sexit {bayestestR}R Documentation

Sequential Effect eXistence and sIgnificance Testing (SEXIT)


The SEXIT is a new framework to describe Bayesian effects, guiding which indices to use. Accordingly, the sexit() function returns the minimal (and optimal) required information to describe models' parameters under a Bayesian framework. It includes the following indices:


sexit(x, significant = "default", large = "default", ci = 0.95, ...)



Vector representing a posterior distribution. Can also be a Bayesian model (stanreg, brmsfit or BayesFactor).

significant, large

The threshold values to use for significant and large probabilities. If left to 'default', will be selected through sexit_thresholds(). See the details section below.


Value or vector of probability of the (credible) interval - CI (between 0 and 1) to be estimated. Default to .95 (95%).


Currently not used.



The assessment of "significance" (in its broadest meaning) is a pervasive issue in science, and its historical index, the p-value, has been strongly criticized and deemed to have played an important role in the replicability crisis. In reaction, more and more scientists have tuned to Bayesian methods, offering an alternative set of tools to answer their questions. However, the Bayesian framework offers a wide variety of possible indices related to "significance", and the debate has been raging about which index is the best, and which one to report.

This situation can lead to the mindless reporting of all possible indices (with the hopes that with that the reader will be satisfied), but often without having the writer understanding and interpreting them. It is indeed complicated to juggle between many indices with complicated definitions and subtle differences.

SEXIT aims at offering a practical framework for Bayesian effects reporting, in which the focus is put on intuitiveness, explicitness and usefulness of the indices' interpretation. To that end, we suggest a system of description of parameters that would be intuitive, easy to learn and apply, mathematically accurate and useful for taking decision.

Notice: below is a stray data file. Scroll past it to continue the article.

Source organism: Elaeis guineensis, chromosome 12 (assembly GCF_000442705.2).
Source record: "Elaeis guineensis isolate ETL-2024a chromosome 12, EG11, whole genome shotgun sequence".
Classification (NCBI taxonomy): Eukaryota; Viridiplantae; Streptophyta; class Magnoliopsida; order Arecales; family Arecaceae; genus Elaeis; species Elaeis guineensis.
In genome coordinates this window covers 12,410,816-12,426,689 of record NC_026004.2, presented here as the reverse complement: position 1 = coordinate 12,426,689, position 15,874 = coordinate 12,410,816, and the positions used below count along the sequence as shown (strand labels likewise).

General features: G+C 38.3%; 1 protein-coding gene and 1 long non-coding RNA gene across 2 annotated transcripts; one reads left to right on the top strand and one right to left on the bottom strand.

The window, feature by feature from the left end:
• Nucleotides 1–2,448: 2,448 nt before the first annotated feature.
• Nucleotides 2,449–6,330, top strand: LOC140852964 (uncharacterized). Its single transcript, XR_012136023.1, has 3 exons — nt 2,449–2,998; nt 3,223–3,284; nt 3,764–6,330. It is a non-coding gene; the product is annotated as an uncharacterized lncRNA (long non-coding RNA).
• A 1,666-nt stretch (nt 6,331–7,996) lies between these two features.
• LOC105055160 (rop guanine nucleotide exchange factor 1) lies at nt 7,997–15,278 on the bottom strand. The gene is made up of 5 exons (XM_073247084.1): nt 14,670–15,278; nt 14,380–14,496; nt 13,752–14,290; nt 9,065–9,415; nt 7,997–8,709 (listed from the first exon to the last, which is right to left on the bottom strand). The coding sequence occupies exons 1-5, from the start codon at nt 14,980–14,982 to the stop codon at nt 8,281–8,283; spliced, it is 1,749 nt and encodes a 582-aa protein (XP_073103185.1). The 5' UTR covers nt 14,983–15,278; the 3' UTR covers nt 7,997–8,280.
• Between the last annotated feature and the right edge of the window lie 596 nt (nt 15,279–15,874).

Once the thresholds for significance (i.e., the ROPE) and the one for a "large" effect are explicitly defined, the SEXIT framework does not make any interpretation, i.e., it does not label the effects, but just sequentially gives 3 probabilities (of direction, of significance and of being large, respectively) as-is on top of the characteristics of the posterior (using the median and HDI for centrality and uncertainty description). Thus, it provides a lot of information about the posterior distribution (through the mass of different 'sections' of the posterior) in a clear and meaningful way.

Threshold selection

One of the most important thing about the SEXIT framework is that it relies on two "arbitrary" thresholds (i.e., that have no absolute meaning). They are the ones related to effect size (an inherently subjective notion), namely the thresholds for significant and large effects. They are set, by default, to 0.05 and 0.3 of the standard deviation of the outcome variable (tiny and large effect sizes for correlations according to Funder \& Ozer, 2019). However, these defaults were chosen by lack of a better option, and might not be adapted to your case. Thus, they are to be handled with care, and the chosen thresholds should always be explicitly reported and justified.


The three values for existence, significance and size provide a useful description of the posterior distribution of the effects. Some possible scenarios include:


A dataframe and text as attribute.



## Not run: 

s <- sexit(rnorm(1000, -1, 1))
print(s, summary = TRUE)

s <- sexit(iris)
print(s, summary = TRUE)

if (require("rstanarm")) {
  model <- rstanarm::stan_glm(mpg ~ wt * cyl,
    data = mtcars,
    iter = 400, refresh = 0
  s <- sexit(model)
  print(s, summary = TRUE)

## End(Not run)

[Package bayestestR version 0.10.0 Index]